Ultimately, you’re taking things that are conceivably possible, but for which we can’t know the probability of them actually happening (and for which arguments could be made that their probabilities would be quite low), and using them to reach a conclusion. That isn’t good reasoning.

    I would be glad to continue and supply supporting evidence for them.

    If you have provided evidence for your case, I have missed it. I don’t think I have though. You’ve offered speculation. Speculation is not evidence.

  125. EnlightenmentLiberal says

    The basic foundational problem still is this: You want to appeal to the notion of “same consciousness” in the following sense:

    Scenario A: Someone dies, their brain is destroyed, and thereafter the brain is reconstructed perfectly from different (or the same) material. You want to say “same something”.

    Scenario B: A perfect copy of someone’s brain is made without their knowledge, and put into an identical copy body. You want to say “not the same something”.

    As far as I can tell, the only “something” that can be put into that gap is an immaterial soul, which of course does not exist.

    I think we can all grant that in scenario B, the two copies do not share sensory input, and they have different trains of first-person experience. The question is, on what basis do you believe that in scenario A that it’s the “same” first-person experience instead of “different” first person experience? In other words, how could you test the difference? In other words, what sorts of evidence allows you to distinguish between the two? Absolutely nothing as far as I can tell.

    In other words, we both agree that in scenario B, when the two people exist at the same time, we agree that they have different first-person experience. The question then becomes, why do you think that both bodies will be inhabited by the same soul first person experience when the two brains become strictly separated in time, aka one after the other? How do you know that if you separate them in time, that it won’t just be like the clone scenario?

    And again for emphasis, I’m pretty convinced right now that these questions are incoherent, and that the only way that they make sense is to assume an immaterial soul or some equivalent. This conversation is now convincing me that there is no such thing as any metaphysical or special connection of me from one moment to the next, and that the only thing connecting the “me” from one moment to the next is just a happenstance similarity in structure and similarity in spatial location, and that there is nothing magic about this, and that literally the only connection is “statistical”. Thus, your entire work is based on a false premise, the false premise that there is something more, i.e. an immaterial soul.

  126. Chikoppi says

    @D

    Your term can mean what you want it to mean so this is true, but that doesn’t make it meaningful.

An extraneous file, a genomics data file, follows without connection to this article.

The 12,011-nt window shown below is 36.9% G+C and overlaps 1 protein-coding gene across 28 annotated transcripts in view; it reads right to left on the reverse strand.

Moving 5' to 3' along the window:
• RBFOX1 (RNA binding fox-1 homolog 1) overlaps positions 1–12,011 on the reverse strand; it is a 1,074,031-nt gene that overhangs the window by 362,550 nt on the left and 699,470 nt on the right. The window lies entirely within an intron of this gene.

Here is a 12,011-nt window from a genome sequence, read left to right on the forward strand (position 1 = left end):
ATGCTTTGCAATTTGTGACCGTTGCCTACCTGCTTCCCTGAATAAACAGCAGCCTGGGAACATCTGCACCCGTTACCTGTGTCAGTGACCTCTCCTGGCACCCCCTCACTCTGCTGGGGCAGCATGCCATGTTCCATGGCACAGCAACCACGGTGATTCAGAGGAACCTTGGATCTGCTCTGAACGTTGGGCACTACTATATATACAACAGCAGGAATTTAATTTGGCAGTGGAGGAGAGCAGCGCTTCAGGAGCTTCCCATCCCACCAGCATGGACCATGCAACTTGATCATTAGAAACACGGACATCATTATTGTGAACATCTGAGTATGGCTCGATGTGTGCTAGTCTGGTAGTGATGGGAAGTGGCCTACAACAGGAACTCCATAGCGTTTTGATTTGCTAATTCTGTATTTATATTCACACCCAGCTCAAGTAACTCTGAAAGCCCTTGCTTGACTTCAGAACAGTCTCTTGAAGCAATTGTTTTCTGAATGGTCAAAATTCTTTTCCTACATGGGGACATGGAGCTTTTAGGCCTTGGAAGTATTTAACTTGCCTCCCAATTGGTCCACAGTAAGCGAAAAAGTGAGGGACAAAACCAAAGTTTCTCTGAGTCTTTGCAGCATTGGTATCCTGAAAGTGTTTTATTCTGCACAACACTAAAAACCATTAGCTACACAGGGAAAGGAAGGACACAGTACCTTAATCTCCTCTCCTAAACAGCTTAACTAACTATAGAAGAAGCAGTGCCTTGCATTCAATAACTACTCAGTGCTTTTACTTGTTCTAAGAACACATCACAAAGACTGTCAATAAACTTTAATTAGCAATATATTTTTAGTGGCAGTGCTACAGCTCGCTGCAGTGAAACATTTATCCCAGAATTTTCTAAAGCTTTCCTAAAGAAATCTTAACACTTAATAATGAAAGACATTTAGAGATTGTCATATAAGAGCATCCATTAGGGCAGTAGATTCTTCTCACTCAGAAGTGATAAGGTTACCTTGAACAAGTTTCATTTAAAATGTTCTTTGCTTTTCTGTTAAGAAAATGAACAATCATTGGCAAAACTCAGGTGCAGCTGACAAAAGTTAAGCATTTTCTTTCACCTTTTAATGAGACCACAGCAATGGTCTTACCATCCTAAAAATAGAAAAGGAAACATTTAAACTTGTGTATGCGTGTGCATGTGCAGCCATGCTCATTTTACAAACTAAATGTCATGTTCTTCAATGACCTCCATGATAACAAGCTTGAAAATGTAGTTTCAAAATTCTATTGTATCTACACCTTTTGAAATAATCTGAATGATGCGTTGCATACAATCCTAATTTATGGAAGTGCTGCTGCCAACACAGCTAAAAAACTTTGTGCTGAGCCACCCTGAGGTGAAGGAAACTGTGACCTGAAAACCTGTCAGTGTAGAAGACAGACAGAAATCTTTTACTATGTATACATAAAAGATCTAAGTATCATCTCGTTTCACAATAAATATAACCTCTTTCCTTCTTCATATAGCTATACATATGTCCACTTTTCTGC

Or coherent…

    I prefer not to use the term self … I want to use the term “Ixperiencitness” … There is: what I am currently consciously experiencing, what I have consciously experienced in the past, what I will consciously experience in the future.

    “Self” is a synonym for “I”. “Myself” and “I” are both first person singular pronouns. This redefinition of “self” adds nothing to the understanding of “what” is doing the experiencing. It is useless jargon. At best it replaces “myself” with “my experiences.”

  127. EnlightenmentLiberal says

    The more I think about it, the more I think that superatheist, and several others in the thread, are just falling prey to the homunculus fallacy.
    https://en.wikipedia.org/wiki/Homunculus_argument

    There is no “you” that follows your brain along through time. You are your brain. And the brain of 5 minutes ago is slightly different than the brain of now, which means the you of 5 minutes ago is different than the you of now. There is nothing magical or special connecting the two. It’s just a cultural convention that we place some special cultural connection between the two – you of now, and you of 5 minutes ago. There is no soul. There is no homunculus.

    The idea that you can be reborn is nonsensical, incoherent, meaningless on these facts. To be reborn requires an immaterial soul or some other magic to specially connect you before the death and after the rebirth. To be reborn requires that you exist in some way that we could distinguish between the two.

    Just for example, suppose I die, my brain is destroyed, and 1 year later two separate people independently make two separate copies of my brain at the same time. Then what, superatheist?

    Further, I am now thinking that I need to extend this idea to my everyday experience. The me of 5 minutes ago no longer exists, and the me of 5 minutes ago isn’t really me. It’s just someone that was really similar to me, just like if you copied my brain exactly, that would be another person, because no person actually survives for more than an instant, because we are all changing. This strong idea of “self” is a fiction.